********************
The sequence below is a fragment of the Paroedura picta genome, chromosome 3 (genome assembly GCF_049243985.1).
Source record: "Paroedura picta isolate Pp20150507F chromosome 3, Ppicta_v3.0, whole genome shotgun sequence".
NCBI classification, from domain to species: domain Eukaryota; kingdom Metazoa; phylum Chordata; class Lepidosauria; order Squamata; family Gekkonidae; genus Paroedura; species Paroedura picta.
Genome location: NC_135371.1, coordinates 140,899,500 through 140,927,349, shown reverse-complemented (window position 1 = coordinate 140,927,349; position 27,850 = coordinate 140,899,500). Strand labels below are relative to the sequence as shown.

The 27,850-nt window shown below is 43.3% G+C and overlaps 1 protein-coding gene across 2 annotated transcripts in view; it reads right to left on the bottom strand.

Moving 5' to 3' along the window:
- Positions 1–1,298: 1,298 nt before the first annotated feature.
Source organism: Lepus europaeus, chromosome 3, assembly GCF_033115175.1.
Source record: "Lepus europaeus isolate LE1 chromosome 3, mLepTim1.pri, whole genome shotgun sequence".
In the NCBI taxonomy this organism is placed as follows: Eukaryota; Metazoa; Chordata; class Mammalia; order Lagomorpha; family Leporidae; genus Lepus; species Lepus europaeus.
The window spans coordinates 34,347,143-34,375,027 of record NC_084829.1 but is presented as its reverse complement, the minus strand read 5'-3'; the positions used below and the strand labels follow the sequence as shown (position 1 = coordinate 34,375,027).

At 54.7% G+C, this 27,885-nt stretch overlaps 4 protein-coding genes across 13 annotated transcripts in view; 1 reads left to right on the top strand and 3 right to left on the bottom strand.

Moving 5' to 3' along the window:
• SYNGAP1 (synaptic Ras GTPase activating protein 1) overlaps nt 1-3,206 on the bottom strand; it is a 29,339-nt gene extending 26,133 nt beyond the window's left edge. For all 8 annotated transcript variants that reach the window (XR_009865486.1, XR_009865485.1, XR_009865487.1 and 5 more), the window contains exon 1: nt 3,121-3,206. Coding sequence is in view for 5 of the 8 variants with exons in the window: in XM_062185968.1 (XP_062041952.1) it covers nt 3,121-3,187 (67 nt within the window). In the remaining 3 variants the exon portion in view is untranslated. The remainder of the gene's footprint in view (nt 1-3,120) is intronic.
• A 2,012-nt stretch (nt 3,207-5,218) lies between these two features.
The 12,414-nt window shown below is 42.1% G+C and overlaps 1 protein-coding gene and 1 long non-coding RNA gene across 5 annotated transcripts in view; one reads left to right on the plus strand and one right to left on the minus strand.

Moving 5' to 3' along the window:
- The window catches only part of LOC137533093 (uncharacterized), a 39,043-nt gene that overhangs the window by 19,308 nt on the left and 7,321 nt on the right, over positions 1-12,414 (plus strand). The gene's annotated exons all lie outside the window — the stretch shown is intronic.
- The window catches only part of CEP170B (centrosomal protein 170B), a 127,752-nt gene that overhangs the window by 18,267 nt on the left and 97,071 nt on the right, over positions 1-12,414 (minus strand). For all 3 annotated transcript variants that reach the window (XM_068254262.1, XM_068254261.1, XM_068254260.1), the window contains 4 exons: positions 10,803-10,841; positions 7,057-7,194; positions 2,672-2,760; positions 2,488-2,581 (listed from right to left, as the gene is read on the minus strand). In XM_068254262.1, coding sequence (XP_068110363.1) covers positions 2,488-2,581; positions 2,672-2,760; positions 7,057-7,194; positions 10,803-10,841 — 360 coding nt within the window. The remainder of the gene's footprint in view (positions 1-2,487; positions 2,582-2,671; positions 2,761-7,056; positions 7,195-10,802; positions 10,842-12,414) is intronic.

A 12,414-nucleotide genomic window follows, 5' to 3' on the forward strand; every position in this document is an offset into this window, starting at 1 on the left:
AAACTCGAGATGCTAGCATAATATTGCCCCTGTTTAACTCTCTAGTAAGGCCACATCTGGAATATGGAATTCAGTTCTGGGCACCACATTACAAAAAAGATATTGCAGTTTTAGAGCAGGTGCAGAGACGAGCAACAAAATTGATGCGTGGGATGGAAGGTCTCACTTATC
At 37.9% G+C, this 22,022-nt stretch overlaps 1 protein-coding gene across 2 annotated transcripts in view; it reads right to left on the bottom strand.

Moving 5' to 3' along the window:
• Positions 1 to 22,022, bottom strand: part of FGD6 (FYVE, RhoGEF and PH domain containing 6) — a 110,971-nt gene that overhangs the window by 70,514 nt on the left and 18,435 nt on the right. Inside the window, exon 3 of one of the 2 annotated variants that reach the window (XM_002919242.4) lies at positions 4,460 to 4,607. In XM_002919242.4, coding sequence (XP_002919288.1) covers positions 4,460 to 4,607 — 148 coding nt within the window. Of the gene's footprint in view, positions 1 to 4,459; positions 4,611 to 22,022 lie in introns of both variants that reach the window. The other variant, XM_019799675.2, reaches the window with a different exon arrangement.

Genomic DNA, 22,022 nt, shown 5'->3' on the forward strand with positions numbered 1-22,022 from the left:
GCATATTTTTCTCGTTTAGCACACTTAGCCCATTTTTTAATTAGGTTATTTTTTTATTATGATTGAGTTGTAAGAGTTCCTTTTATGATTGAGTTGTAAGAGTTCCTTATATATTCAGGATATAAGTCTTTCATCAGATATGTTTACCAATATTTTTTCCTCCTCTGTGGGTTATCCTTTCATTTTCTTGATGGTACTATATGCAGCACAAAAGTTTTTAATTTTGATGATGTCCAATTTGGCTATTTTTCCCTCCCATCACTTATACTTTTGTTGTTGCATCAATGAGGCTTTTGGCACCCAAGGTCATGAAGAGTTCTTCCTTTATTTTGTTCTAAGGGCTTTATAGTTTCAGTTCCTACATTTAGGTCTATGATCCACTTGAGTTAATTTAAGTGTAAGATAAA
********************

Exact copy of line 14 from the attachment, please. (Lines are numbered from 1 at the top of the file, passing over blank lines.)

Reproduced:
• SYNGAP1 (synaptic Ras GTPase activating protein 1) overlaps nt 1-3,206 on the bottom strand; it is a 29,339-nt gene extending 26,133 nt beyond the window's left edge. For all 8 annotated transcript variants that reach the window (XR_009865486.1, XR_009865485.1, XR_009865487.1 and 5 more), the window contains exon 1: nt 3,121-3,206. Coding sequence is in view for 5 of the 8 variants with exons in the window: in XM_062185968.1 (XP_062041952.1) it covers nt 3,121-3,187 (67 nt within the window). In the remaining 3 variants the exon portion in view is untranslated. The remainder of the gene's footprint in view (nt 1-3,120) is intronic.